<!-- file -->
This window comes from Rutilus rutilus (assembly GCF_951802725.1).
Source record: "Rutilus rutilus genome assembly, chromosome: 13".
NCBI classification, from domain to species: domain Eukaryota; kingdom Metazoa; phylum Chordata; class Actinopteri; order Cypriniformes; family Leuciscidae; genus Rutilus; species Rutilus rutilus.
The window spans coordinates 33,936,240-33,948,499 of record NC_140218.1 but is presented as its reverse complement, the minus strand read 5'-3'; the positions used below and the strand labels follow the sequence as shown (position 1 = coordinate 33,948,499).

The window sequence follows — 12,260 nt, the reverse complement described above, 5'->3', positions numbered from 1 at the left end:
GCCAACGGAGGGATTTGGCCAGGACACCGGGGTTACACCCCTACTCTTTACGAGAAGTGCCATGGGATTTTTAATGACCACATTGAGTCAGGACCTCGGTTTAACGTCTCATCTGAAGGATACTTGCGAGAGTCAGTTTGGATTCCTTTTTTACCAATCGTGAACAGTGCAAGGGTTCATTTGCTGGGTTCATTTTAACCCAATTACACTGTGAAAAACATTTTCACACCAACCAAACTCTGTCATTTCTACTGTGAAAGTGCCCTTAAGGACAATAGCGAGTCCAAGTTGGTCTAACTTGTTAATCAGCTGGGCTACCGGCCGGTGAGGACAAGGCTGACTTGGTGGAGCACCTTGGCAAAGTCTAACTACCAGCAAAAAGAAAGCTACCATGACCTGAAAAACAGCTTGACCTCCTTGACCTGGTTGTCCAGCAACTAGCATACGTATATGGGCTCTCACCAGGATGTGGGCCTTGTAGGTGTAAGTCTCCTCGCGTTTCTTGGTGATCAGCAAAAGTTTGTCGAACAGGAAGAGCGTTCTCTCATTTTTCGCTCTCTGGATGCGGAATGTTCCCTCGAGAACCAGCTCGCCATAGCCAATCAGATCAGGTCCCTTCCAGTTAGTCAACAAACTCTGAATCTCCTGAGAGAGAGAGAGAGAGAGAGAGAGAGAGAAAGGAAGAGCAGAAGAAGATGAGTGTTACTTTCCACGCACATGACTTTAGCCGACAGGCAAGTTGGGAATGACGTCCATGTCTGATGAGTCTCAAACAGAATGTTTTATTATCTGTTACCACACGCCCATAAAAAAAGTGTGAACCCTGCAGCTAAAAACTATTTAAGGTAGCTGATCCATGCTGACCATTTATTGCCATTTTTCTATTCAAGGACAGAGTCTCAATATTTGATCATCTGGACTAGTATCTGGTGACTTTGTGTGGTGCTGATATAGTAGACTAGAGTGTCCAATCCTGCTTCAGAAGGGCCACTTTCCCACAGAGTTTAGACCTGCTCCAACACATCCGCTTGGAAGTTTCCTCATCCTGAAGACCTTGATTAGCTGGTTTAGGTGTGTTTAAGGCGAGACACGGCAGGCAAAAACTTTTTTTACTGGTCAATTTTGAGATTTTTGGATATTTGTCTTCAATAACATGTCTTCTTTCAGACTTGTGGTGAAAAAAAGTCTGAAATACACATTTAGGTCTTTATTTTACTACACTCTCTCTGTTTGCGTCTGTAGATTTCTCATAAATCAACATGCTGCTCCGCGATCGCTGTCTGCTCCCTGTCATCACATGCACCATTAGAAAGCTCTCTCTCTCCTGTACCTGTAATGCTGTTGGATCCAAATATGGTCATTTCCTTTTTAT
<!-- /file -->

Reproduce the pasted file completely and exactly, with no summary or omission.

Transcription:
This window comes from Rutilus rutilus (assembly GCF_951802725.1).
Source record: "Rutilus rutilus genome assembly, chromosome: 13".
NCBI classification, from domain to species: domain Eukaryota; kingdom Metazoa; phylum Chordata; class Actinopteri; order Cypriniformes; family Leuciscidae; genus Rutilus; species Rutilus rutilus.
The window spans coordinates 33,936,240-33,948,499 of record NC_140218.1 but is presented as its reverse complement, the minus strand read 5'-3'; the positions used below and the strand labels follow the sequence as shown (position 1 = coordinate 33,948,499).

The window sequence follows — 12,260 nt, the reverse complement described above, 5'->3', positions numbered from 1 at the left end:
GCCAACGGAGGGATTTGGCCAGGACACCGGGGTTACACCCCTACTCTTTACGAGAAGTGCCATGGGATTTTTAATGACCACATTGAGTCAGGACCTCGGTTTAACGTCTCATCTGAAGGATACTTGCGAGAGTCAGTTTGGATTCCTTTTTTACCAATCGTGAACAGTGCAAGGGTTCATTTGCTGGGTTCATTTTAACCCAATTACACTGTGAAAAACATTTTCACACCAACCAAACTCTGTCATTTCTACTGTGAAAGTGCCCTTAAGGACAATAGCGAGTCCAAGTTGGTCTAACTTGTTAATCAGCTGGGCTACCGGCCGGTGAGGACAAGGCTGACTTGGTGGAGCACCTTGGCAAAGTCTAACTACCAGCAAAAAGAAAGCTACCATGACCTGAAAAACAGCTTGACCTCCTTGACCTGGTTGTCCAGCAACTAGCATACGTATATGGGCTCTCACCAGGATGTGGGCCTTGTAGGTGTAAGTCTCCTCGCGTTTCTTGGTGATCAGCAAAAGTTTGTCGAACAGGAAGAGCGTTCTCTCATTTTTCGCTCTCTGGATGCGGAATGTTCCCTCGAGAACCAGCTCGCCATAGCCAATCAGATCAGGTCCCTTCCAGTTAGTCAACAAACTCTGAATCTCCTGAGAGAGAGAGAGAGAGAGAGAGAGAGAGAAAGGAAGAGCAGAAGAAGATGAGTGTTACTTTCCACGCACATGACTTTAGCCGACAGGCAAGTTGGGAATGACGTCCATGTCTGATGAGTCTCAAACAGAATGTTTTATTATCTGTTACCACACGCCCATAAAAAAAGTGTGAACCCTGCAGCTAAAAACTATTTAAGGTAGCTGATCCATGCTGACCATTTATTGCCATTTTTCTATTCAAGGACAGAGTCTCAATATTTGATCATCTGGACTAGTATCTGGTGACTTTGTGTGGTGCTGATATAGTAGACTAGAGTGTCCAATCCTGCTTCAGAAGGGCCACTTTCCCACAGAGTTTAGACCTGCTCCAACACATCCGCTTGGAAGTTTCCTCATCCTGAAGACCTTGATTAGCTGGTTTAGGTGTGTTTAAGGCGAGACACGGCAGGCAAAAACTTTTTTTACTGGTCAATTTTGAGATTTTTGGATATTTGTCTTCAATAACATGTCTTCTTTCAGACTTGTGGTGAAAAAAAGTCTGAAATACACATTTAGGTCTTTATTTTACTACACTCTCTCTGTTTGCGTCTGTAGATTTCTCATAAATCAACATGCTGCTCCGCGATCGCTGTCTGCTCCCTGTCATCACATGCACCATTAGAAAGCTCTCTCTCTCCTGTACCTGTAATGCTGTTGGATCCAAATATGGTCATTTCCTTTTTAT